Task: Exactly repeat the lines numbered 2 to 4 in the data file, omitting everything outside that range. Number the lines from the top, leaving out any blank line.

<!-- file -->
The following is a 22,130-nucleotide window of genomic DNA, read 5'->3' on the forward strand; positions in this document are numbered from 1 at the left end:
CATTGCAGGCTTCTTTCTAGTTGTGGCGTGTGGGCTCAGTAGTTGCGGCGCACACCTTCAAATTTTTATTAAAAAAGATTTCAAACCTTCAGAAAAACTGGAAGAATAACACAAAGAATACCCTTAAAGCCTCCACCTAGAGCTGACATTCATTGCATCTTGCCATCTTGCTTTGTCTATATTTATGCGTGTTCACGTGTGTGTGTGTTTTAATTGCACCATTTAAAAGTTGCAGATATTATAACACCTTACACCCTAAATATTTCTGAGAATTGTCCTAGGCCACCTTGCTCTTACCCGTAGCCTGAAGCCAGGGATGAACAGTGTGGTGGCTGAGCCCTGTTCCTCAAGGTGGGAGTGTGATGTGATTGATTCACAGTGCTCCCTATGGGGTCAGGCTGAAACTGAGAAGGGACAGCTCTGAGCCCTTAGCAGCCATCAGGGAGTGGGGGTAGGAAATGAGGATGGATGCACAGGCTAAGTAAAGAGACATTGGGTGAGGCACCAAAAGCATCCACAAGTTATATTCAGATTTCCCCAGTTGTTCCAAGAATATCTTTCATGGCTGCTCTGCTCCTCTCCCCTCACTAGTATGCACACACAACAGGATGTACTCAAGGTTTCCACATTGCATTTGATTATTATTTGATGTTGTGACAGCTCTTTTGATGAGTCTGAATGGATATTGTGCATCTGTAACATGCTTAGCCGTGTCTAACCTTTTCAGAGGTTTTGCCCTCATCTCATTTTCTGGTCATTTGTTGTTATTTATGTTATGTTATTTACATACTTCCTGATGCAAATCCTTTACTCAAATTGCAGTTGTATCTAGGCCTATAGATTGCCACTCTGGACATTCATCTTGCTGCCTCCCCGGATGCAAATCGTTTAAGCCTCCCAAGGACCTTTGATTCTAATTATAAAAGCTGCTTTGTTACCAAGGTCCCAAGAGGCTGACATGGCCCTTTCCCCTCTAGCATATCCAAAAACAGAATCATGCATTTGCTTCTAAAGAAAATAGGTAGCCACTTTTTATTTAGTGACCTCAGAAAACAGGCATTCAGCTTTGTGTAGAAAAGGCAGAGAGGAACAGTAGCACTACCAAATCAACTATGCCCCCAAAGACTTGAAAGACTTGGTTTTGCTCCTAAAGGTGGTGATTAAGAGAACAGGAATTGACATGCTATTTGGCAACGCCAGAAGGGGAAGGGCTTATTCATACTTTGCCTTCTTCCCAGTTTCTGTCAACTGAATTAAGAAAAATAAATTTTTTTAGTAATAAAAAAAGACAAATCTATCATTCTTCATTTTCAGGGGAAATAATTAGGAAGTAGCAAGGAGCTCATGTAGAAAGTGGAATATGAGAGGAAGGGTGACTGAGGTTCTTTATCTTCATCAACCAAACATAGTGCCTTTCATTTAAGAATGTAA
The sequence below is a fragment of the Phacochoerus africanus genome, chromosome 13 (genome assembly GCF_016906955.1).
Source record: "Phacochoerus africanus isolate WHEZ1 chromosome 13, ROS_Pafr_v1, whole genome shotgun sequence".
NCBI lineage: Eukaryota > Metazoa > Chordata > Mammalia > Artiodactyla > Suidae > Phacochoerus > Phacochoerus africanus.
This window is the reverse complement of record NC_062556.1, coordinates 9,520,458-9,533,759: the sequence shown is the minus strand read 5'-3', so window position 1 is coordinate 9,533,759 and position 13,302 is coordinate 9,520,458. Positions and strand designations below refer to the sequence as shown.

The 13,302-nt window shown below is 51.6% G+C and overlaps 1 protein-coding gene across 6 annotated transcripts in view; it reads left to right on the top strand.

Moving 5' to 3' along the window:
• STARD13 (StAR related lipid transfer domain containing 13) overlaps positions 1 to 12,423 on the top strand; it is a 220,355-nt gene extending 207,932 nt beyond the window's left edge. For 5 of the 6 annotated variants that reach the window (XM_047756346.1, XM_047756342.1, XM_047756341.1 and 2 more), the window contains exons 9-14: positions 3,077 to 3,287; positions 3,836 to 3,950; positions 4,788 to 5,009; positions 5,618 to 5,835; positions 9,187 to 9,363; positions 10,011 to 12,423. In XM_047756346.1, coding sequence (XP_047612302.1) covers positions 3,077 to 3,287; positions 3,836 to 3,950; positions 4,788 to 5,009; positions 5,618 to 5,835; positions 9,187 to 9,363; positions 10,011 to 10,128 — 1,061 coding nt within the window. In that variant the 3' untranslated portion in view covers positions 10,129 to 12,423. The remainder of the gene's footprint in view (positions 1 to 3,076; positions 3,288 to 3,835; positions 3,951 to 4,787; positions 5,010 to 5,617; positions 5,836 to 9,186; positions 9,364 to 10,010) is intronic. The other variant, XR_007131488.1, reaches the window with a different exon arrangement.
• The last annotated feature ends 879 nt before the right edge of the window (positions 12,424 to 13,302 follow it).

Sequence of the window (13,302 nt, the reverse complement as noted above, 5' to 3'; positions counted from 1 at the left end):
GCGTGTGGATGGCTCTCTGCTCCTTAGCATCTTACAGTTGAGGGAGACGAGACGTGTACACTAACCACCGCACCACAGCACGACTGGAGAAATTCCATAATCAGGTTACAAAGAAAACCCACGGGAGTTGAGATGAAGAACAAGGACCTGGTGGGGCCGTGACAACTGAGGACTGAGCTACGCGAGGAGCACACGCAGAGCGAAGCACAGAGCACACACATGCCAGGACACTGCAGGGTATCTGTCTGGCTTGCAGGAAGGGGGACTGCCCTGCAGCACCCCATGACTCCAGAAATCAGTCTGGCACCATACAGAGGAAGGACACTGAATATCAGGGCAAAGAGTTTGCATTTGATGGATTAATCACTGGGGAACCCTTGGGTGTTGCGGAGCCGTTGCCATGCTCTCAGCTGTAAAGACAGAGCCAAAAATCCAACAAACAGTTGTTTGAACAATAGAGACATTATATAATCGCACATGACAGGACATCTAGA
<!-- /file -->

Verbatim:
CATTGCAGGCTTCTTTCTAGTTGTGGCGTGTGGGCTCAGTAGTTGCGGCGCACACCTTCAAATTTTTATTAAAAAAGATTTCAAACCTTCAGAAAAACTGGAAGAATAACACAAAGAATACCCTTAAAGCCTCCACCTAGAGCTGACATTCATTGCATCTTGCCATCTTGCTTTGTCTATATTTATGCGTGTTCACGTGTGTGTGTGTTTTAATTGCACCATTTAAAAGTTGCAGATATTATAACACCTTACACCCTAAATATTTCTGAGAATTGTCCTAGGCCACCTTGCTCTTACCCGTAGCCTGAAGCCAGGGATGAACAGTGTGGTGGCTGAGCCCTGTTCCTCAAGGTGGGAGTGTGATGTGATTGATTCACAGTGCTCCCTATGGGGTCAGGCTGAAACTGAGAAGGGACAGCTCTGAGCCCTTAGCAGCCATCAGGGAGTGGGGGTAGGAAATGAGGATGGATGCACAGGCTAAGTAAAGAGACATTGGGTGAGGCACCAAAAGCATCCACAAGTTATATTCAGATTTCCCCAGTTGTTCCAAGAATATCTTTCATGGCTGCTCTGCTCCTCTCCCCTCACTAGTATGCACACACAACAGGATGTACTCAAGGTTTCCACATTGCATTTGATTATTATTTGATGTTGTGACAGCTCTTTTGATGAGTCTGAATGGATATTGTGCATCTGTAACATGCTTAGCCGTGTCTAACCTTTTCAGAGGTTTTGCCCTCATCTCATTTTCTGGTCATTTGTTGTTATTTATGTTATGTTATTTACATACTTCCTGATGCAAATCCTTTACTCAAATTGCAGTTGTATCTAGGCCTATAGATTGCCACTCTGGACATTCATCTTGCTGCCTCCCCGGATGCAAATCGTTTAAGCCTCCCAAGGACCTTTGATTCTAATTATAAAAGCTGCTTTGTTACCAAGGTCCCAAGAGGCTGACATGGCCCTTTCCCCTCTAGCATATCCAAAAACAGAATCATGCATTTGCTTCTAAAGAAAATAGGTAGCCACTTTTTATTTAGTGACCTCAGAAAACAGGCATTCAGCTTTGTGTAGAAAAGGCAGAGAGGAACAGTAGCACTACCAAATCAACTATGCCCCCAAAGACTTGAAAGACTTGGTTTTGCTCCTAAAGGTGGTGATTAAGAGAACAGGAATTGACATGCTATTTGGCAACGCCAGAAGGGGAAGGGCTTATTCATACTTTGCCTTCTTCCCAGTTTCTGTCAACTGAATTAAGAAAAATAAATTTTTTTAGTAATAAAAAAAGACAAATCTATCATTCTTCATTTTCAGGGGAAATAATTAGGAAGTAGCAAGGAGCTCATGTAGAAAGTGGAATATGAGAGGAAGGGTGACTGAGGTTCTTTATCTTCATCAACCAAACATAGTGCCTTTCATTTAAGAATGTAA
The sequence below is a fragment of the Phacochoerus africanus genome, chromosome 13 (genome assembly GCF_016906955.1).
Source record: "Phacochoerus africanus isolate WHEZ1 chromosome 13, ROS_Pafr_v1, whole genome shotgun sequence".